The Pitty Ranch
Because Good Dogs Don't Just Happen
Contrary to what many people may believe training your dog is not about “breaking their spirit” or making them a robotic machine in tune to every one of your commands.
Training is all about strengthening the relationship between dog and owner and making your dog a wonderful addition to your family. A well trained dog is one that will earn more freedom and contribute to your household in a positive way. A dog in the family should not add frustration or stress but rather be a joy to be around and a member of the family in every sense of the word.
If you have a dog with behavior issues, please don't surrender him to the shelter and pass on the issues to someone else. Yes, training is work! Work for you AND your dog! You have a commitment to your four legged family member. Many owners can't do it alone and need the support and guidance of a trainer. Please check out the list of trainers listed in Our Volunteers, make the calls, get some advice, enroll in a class or two, and give your dog the chance it deserves....not abandoned at a shelter because you didn't try.
Dogs are naturally social beings who thrive on interaction with human beings and other animals. A dog kept chained in one spot for hours, days, months or even years suffers immense psychological damage. An otherwise friendly and docile dog, when kept continuously chained, becomes neurotic, unhappy, anxious and often aggressive.
Living with a pet can be beneficial to children. Pets can enhance a child's self-esteem, teach them responsibility and help them to learn empathy. Parents must be willing to teach the dog and the child acceptable limits of behavior in order to make their interactions pleasant and safe.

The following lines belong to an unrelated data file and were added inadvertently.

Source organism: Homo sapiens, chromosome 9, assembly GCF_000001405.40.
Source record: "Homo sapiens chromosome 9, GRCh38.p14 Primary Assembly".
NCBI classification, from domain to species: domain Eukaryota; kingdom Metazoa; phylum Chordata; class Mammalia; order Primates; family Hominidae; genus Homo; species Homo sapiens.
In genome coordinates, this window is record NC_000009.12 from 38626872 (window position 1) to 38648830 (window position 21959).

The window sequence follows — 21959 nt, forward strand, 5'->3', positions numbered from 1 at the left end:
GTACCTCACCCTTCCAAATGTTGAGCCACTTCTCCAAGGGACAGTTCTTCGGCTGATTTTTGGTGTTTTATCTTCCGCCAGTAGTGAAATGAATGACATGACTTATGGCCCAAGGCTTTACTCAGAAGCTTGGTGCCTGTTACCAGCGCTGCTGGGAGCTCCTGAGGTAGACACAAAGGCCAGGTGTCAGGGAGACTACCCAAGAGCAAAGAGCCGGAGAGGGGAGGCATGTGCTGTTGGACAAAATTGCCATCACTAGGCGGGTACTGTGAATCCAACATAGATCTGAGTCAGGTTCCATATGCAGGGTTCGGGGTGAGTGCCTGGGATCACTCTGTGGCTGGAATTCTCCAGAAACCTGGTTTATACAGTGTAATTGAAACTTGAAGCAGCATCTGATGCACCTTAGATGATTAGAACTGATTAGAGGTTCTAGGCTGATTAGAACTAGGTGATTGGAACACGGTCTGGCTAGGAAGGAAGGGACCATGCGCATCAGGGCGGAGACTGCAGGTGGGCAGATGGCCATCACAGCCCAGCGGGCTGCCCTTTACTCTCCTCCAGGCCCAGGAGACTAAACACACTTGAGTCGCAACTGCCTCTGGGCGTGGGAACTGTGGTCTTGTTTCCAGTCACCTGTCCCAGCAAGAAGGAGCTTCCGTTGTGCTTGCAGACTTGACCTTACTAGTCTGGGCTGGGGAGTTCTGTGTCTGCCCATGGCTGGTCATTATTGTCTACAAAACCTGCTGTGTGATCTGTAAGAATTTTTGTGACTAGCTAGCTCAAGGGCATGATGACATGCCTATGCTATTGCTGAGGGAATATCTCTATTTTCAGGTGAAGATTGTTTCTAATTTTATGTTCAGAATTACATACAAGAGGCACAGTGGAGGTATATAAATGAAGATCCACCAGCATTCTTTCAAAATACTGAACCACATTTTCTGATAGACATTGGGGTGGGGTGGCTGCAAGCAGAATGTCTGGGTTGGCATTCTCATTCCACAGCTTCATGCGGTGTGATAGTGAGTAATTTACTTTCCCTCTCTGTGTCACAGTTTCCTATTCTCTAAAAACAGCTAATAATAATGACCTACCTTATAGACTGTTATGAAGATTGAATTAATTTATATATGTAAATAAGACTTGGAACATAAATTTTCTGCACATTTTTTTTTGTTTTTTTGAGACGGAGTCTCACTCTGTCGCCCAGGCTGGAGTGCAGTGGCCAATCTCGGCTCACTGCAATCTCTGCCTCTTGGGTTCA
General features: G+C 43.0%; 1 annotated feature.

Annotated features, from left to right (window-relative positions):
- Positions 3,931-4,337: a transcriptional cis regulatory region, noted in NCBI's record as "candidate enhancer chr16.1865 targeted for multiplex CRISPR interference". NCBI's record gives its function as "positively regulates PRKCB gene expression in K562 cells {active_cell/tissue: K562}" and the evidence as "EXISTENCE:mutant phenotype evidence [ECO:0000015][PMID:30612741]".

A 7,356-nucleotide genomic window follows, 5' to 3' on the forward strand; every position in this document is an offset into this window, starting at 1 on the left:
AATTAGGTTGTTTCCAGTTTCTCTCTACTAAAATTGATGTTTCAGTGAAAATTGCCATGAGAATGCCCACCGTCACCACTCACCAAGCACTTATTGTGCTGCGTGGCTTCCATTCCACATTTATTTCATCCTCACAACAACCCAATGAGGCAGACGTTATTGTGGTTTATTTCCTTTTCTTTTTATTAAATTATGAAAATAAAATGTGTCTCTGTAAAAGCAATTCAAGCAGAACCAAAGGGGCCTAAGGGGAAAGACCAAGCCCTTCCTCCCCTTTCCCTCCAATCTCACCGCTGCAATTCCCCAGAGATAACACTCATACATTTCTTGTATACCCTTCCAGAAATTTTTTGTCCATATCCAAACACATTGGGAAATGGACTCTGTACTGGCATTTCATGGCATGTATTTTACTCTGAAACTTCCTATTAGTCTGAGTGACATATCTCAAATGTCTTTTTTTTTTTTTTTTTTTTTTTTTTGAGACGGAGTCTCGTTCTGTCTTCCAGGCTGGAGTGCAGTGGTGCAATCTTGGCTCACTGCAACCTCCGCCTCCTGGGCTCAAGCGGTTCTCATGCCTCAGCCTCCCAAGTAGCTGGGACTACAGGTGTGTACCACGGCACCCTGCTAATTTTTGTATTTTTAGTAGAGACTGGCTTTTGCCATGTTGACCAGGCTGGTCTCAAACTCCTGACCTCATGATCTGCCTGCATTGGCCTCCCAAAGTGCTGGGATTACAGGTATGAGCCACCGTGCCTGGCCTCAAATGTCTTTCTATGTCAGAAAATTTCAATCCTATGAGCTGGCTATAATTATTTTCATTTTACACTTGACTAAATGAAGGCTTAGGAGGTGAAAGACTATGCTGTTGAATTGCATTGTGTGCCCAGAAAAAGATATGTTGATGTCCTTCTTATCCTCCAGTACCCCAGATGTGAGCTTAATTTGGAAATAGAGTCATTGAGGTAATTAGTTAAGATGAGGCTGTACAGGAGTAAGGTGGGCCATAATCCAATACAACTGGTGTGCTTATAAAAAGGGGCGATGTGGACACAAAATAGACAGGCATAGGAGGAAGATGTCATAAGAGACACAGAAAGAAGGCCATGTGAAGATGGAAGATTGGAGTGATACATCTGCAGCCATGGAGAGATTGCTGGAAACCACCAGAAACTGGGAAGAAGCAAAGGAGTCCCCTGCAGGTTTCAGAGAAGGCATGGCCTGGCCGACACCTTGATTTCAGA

Parallel leash-walking, on neutral territory with two handlers, is a great way to introduce dogs. Neutral territory means an area where neither dog has been or where neither dog resides. Both dogs should be wearing properly fitted collars and be on nylon or leather leashes. Prong collars, choke chains, and Flexi-leads should not be used when introducing dogs.
Dogs want and need to know a few things so they can be comfortable. They want to know what the other dog is about. Does she mean me harm? Is he someone I can trust? Am I safe? Do you belong here? What’s your story? Are we going to be friends or enemies?
Adopting a Shelter Dog
According to a study by the National Council on Pet Population, over 56% of dogs and puppies that enter shelters are killed. For this reason alone, it becomes clear why adopting dogs from your local shelter is the most ethical choice. Animal shelters have loveable dogs and cats of all shapes, sizes and ages. Only about 25% of shelter dogs are purebred. The rest of the population represents unique mixed breeds that are often one-of-a-kind. Many of these shelter dogs have already lived with families and know how to become an enjoyable member of your household.
Much more information at: http://www.humanesociety.org/